The wireless network denied our daughter
access to the school building
by an anonymous father in Sweden
Our daughter Johanna (not her real name) went to school in the Falkenberg school district in Sweden. During the spring of 2006, she was in third grade and experienced headaches and profound fatigue several times a week. We suspected the schoolÕs wireless network since JohannaÕs mother is electrically sensitive and recognized the situation.
We talked to the staff at the school, but they did not dare do anything. We talked to the principal, who also did nothing.
In February of 2007, Johanna got more acute symptoms during a presentation using a wireless projector. We then removed her from the school. A trench war followed the next year and a half between us and the management of the school, while we awaited a verdict from the Ministry of Education.
In the summer of 2008, Johanna was forcefully moved to another school which did not have a wireless network, but also had little to offer our daughter educationally. This happened without the Ministry of Education doing anything to help.
We then contacted an independent Montessori school in Varberg. We were well received by the teachers and management. There was no disbelief or attempts at explaining away the problems, like we had been treated to in Falkenberg. This school already had other students with similar issues and people worked together to solve the problems.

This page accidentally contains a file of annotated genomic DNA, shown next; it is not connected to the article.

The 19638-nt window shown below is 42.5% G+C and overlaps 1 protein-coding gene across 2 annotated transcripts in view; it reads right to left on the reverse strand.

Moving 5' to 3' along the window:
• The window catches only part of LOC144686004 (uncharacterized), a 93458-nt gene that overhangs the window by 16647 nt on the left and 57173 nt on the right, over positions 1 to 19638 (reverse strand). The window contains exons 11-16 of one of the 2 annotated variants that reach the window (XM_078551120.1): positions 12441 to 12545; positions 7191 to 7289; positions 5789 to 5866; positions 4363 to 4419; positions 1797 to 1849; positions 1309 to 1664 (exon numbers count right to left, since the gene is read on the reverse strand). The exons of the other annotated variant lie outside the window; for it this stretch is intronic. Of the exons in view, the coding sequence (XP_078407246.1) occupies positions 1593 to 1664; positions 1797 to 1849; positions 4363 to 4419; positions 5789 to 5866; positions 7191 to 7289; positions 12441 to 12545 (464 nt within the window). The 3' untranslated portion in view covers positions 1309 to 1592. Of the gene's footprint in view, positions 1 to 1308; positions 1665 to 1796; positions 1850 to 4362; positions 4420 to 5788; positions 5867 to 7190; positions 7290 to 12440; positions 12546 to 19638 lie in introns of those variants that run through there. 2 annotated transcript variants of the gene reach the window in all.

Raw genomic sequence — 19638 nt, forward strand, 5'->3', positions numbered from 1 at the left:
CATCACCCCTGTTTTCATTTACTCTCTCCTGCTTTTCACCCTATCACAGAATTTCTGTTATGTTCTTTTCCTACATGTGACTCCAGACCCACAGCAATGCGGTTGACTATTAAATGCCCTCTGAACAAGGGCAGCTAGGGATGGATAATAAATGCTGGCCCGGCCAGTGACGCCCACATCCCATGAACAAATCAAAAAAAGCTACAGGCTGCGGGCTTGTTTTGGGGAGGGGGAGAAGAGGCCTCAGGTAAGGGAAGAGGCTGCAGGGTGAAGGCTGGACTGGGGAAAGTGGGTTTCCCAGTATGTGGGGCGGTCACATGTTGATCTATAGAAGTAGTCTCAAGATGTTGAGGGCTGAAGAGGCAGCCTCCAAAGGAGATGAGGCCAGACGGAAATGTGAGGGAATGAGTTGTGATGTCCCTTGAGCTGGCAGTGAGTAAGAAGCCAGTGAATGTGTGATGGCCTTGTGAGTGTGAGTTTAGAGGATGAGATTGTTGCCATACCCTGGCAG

A few months later, the last part of the schoolÕs wireless network was taken down and replaced with a wired network. Now they are also replacing all the cordless DECT phones as well.
We all agree that Johanna does well there. In her first year there, she only had headaches twice that I know of. One was while visiting the movie theater, the other while attending a lecture about health (!) where the speaker had brought a wireless laptop. Otherwise, we no longer see any signs that she is more sensitive than the other students.
This article was originally published in the 2009/4 issue of Ljusglimten, a publication of FEB, the Swedish organization for people with EHS.